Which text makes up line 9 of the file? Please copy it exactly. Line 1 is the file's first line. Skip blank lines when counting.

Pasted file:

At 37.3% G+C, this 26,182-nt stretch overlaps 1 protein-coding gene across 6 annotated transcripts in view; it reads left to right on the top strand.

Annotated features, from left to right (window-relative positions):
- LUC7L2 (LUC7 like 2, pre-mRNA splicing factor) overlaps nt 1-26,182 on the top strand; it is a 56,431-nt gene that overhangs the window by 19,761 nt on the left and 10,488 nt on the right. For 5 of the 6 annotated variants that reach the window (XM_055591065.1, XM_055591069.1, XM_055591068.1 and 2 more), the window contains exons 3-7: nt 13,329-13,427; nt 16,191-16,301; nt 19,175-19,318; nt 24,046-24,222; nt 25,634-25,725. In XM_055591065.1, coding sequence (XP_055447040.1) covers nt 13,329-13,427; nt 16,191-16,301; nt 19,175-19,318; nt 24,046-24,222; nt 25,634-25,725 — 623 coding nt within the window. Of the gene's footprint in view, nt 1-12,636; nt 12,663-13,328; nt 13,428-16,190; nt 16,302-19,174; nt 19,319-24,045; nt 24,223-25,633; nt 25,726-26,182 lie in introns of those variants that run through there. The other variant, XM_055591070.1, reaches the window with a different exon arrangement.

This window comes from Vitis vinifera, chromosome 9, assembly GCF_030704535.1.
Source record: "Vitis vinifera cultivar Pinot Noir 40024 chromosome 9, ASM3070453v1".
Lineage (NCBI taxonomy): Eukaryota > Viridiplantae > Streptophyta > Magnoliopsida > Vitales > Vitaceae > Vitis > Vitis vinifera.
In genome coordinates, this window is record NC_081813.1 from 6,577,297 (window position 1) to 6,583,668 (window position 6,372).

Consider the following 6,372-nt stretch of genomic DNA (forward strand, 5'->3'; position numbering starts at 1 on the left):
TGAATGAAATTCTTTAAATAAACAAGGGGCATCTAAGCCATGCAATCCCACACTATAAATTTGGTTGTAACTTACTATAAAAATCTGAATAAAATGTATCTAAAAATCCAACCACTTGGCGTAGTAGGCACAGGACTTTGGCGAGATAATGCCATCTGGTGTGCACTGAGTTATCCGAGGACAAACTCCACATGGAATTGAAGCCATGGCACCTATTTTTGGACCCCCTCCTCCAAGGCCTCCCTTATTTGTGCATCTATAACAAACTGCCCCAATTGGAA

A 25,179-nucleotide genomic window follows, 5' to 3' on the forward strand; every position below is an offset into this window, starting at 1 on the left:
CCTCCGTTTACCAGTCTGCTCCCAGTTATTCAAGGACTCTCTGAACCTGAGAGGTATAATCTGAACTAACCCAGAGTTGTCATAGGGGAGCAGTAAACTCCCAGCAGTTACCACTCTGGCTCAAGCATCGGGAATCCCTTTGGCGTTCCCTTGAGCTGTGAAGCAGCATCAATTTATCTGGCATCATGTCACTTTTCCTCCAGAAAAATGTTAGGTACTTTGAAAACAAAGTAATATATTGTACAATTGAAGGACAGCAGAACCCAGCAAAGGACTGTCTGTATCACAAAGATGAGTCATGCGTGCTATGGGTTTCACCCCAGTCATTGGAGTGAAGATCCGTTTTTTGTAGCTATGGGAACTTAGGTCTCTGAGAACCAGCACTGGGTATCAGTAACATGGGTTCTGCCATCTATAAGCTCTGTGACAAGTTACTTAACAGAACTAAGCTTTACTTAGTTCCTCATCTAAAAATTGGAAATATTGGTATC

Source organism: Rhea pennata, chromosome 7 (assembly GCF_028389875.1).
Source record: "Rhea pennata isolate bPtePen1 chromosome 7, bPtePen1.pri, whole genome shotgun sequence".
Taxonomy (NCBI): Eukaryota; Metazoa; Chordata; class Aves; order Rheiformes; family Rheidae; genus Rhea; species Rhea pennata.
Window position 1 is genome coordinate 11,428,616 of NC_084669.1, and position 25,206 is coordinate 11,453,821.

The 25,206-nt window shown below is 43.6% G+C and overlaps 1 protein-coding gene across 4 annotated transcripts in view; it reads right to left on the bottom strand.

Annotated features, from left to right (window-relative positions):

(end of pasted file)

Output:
TGAATGAAATTCTTTAAATAAACAAGGGGCATCTAAGCCATGCAATCCCACACTATAAATTTGGTTGTAACTTACTATAAAAATCTGAATAAAATGTATCTAAAAATCCAACCACTTGGCGTAGTAGGCACAGGACTTTGGCGAGATAATGCCATCTGGTGTGCACTGAGTTATCCGAGGACAAACTCCACATGGAATTGAAGCCATGGCACCTATTTTTGGACCCCCTCCTCCAAGGCCTCCCTTATTTGTGCATCTATAACAAACTGCCCCAATTGGAA